University of Cambridge > Talks.cam > Cambridge and Anglian Materials Society meetings > A Match Made in Heaven: Materials Science and Archaeology in the studies of Invention and Innovation of the Earliest Eurasian Metallurgy

A Match Made in Heaven: Materials Science and Archaeology in the studies of Invention and Innovation of the Earliest Eurasian Metallurgy

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If you have a question about this talk, please contact Ismael Moreno-Gomez.

Presentation at 6:30 pm, light refreshments from 6:00 pm. These talks are open to anyone with an interest in the topic.

The invention of pyrotechnologies able to create new materials such as ceramics, metals, glazes and glass remains a scholarly obsession as well as a fundamental building block in regional and global archaeological narratives. Pyrometallurgy in particular attracted scholarly attention as the first transformative technology of the human past. The recognition of the fact that the metal extracted from ores in no way resembled its original source material increased humanity’s understanding of the surrounding environment, and consequently, dramatically developed the ability to manipulate it. The c. 7000 years old evidence for copper smelting from Belovode, a Vinča culture settlement in eastern Serbia opened new avenues in pursuing the origins of Eurasian metallurgy at a location remote from the Near East, a traditional heartland of metallurgy. The “how and why” of this invention is investigated through microstructure, composition and provenance analyses of a selection of copper minerals and metal production evidence: ores, slags, slagged sherds and metal droplets recovered from seven settlements in Serbia and Bosnia and Herzegovina, altogether spanning from the late 7th to the late 5th millennium BC.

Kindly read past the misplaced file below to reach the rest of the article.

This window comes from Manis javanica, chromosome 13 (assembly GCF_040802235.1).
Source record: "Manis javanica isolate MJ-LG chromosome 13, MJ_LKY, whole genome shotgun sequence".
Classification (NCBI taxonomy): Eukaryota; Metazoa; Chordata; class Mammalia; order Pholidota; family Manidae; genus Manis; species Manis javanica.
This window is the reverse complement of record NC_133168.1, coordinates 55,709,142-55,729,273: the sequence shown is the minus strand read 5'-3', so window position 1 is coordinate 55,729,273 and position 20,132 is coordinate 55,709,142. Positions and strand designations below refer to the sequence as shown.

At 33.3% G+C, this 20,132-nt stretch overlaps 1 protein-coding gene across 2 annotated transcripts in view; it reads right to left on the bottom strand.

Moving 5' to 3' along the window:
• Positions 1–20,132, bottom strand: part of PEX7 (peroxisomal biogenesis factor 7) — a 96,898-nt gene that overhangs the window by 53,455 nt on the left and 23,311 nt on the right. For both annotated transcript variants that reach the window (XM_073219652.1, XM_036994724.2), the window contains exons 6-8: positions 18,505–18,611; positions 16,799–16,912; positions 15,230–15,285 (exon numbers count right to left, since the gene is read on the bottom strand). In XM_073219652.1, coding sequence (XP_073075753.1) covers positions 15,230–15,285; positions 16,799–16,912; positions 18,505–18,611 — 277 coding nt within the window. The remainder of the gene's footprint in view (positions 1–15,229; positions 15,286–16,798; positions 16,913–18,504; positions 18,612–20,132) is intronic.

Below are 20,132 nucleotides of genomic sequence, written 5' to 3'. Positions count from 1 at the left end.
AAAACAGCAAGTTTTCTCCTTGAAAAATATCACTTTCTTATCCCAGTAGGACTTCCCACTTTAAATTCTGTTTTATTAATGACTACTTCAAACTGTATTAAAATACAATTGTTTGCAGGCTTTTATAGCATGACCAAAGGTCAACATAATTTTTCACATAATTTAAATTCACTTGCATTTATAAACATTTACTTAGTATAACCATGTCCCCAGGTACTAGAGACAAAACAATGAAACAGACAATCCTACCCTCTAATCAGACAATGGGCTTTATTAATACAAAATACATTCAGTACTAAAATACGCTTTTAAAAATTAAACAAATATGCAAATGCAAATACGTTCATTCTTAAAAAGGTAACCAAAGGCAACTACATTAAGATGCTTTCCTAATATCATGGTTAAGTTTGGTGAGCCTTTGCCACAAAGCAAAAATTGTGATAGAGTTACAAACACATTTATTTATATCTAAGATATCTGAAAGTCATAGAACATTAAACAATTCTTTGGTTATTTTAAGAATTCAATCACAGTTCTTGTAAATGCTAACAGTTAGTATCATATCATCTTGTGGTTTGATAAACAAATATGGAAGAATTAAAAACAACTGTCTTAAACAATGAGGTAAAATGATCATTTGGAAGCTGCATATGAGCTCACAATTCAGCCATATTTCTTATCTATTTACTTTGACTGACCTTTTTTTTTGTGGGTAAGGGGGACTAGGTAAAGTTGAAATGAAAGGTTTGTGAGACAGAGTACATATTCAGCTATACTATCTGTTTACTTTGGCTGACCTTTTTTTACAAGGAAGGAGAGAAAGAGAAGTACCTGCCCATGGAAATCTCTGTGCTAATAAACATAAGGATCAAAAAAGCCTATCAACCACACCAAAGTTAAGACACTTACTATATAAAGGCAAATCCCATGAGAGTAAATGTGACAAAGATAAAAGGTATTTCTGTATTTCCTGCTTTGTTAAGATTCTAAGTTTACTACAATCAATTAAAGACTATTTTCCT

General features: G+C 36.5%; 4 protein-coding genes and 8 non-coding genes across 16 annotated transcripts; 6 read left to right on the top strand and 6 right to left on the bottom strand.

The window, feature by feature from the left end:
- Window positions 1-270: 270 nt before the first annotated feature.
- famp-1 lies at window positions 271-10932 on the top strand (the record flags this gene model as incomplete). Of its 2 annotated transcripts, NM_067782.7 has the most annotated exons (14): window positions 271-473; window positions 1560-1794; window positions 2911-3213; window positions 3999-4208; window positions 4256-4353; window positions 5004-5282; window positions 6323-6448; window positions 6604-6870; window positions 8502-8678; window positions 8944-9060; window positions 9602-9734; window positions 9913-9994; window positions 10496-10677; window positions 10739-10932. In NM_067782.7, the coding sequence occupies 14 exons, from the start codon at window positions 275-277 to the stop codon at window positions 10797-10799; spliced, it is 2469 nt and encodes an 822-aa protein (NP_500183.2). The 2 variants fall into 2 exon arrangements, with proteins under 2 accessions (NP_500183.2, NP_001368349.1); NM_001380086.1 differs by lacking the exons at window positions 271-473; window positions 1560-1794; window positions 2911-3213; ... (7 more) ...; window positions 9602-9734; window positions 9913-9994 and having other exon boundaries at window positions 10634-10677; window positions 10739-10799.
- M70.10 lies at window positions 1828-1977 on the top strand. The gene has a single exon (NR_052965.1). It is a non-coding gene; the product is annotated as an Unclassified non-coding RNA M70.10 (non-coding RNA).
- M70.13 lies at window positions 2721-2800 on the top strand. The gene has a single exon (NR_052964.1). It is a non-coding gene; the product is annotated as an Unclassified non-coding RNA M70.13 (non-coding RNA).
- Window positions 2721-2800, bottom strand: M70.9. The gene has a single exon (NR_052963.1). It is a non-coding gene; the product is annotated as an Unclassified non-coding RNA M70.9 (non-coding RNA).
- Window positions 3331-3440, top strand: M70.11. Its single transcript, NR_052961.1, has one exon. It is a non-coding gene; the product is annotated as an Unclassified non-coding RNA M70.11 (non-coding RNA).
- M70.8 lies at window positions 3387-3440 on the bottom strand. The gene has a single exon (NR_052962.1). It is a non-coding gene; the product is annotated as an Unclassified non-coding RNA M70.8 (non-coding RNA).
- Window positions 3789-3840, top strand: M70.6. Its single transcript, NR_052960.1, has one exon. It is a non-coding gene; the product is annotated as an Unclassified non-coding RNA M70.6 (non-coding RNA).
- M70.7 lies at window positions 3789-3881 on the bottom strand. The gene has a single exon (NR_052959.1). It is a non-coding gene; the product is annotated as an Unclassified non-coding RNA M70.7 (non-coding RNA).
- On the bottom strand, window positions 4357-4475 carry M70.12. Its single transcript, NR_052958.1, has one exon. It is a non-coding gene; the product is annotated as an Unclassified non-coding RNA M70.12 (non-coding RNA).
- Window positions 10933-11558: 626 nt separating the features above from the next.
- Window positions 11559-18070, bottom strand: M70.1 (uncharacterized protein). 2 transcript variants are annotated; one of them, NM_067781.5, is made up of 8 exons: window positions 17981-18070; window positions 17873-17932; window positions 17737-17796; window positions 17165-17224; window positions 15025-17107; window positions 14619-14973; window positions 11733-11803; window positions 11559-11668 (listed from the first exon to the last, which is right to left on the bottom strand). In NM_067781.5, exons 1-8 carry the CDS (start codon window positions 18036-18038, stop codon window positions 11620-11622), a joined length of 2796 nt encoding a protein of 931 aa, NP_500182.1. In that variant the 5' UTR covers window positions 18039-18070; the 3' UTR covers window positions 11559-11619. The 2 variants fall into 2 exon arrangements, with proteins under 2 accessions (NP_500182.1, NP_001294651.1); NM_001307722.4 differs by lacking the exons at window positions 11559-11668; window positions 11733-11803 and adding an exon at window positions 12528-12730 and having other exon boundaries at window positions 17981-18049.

This talk is part of the Cambridge and Anglian Materials Society meetings series.

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